Latest Cancer immunotherapy Stories
Rather than stimulating immune cells to more effectively battle cancerous tumors, treatment with the protein interleukin-12 (IL-12) has the opposite effect, driving these intracellular fighters to exhaustion, a Mayo Clinic study has found.
Researchers at Fox Chase Cancer Center in Philadelphia have found that a protein associated with other cancers appears to also be important in head and neck cancer, and may consequently serve as a good target for new treatments.
Human tumors transplanted into laboratory mice disappeared or shrank when scientists treated the animals with a single antibody.
The utility of a naturally occurring protein given, sometimes to great effect, as a drug to treat advanced cancers is limited by the severe side effects it sometimes causes.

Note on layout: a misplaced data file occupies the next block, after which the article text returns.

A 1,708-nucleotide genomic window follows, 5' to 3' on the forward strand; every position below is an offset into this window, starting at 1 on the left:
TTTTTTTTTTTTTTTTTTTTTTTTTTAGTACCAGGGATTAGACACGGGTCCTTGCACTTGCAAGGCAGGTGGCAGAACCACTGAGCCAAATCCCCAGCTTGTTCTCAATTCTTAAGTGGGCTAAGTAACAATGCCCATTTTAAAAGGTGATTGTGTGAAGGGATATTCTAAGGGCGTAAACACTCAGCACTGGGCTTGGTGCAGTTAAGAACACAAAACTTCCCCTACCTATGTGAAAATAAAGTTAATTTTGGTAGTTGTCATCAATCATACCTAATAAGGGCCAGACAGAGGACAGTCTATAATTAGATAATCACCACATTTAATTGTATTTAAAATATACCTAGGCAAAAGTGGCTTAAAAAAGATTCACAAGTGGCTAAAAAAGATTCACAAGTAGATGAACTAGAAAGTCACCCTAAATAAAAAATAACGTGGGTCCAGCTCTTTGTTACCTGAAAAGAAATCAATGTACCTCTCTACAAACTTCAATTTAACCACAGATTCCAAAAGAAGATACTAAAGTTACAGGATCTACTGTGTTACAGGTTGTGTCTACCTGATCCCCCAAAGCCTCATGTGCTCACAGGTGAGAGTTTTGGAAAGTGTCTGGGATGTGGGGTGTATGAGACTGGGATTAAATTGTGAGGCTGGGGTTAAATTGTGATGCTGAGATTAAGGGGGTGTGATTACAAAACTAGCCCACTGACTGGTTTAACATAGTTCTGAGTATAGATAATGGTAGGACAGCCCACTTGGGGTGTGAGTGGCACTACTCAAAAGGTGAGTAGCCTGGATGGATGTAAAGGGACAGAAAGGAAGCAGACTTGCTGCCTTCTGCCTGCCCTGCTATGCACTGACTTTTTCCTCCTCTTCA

The first therapeutic cancer vaccine has now been approved by the FDA, and a diverse range of therapeutic cancer vaccines directed against a spectrum of tumor-associated antigens are currently being evaluated in clinical trials.
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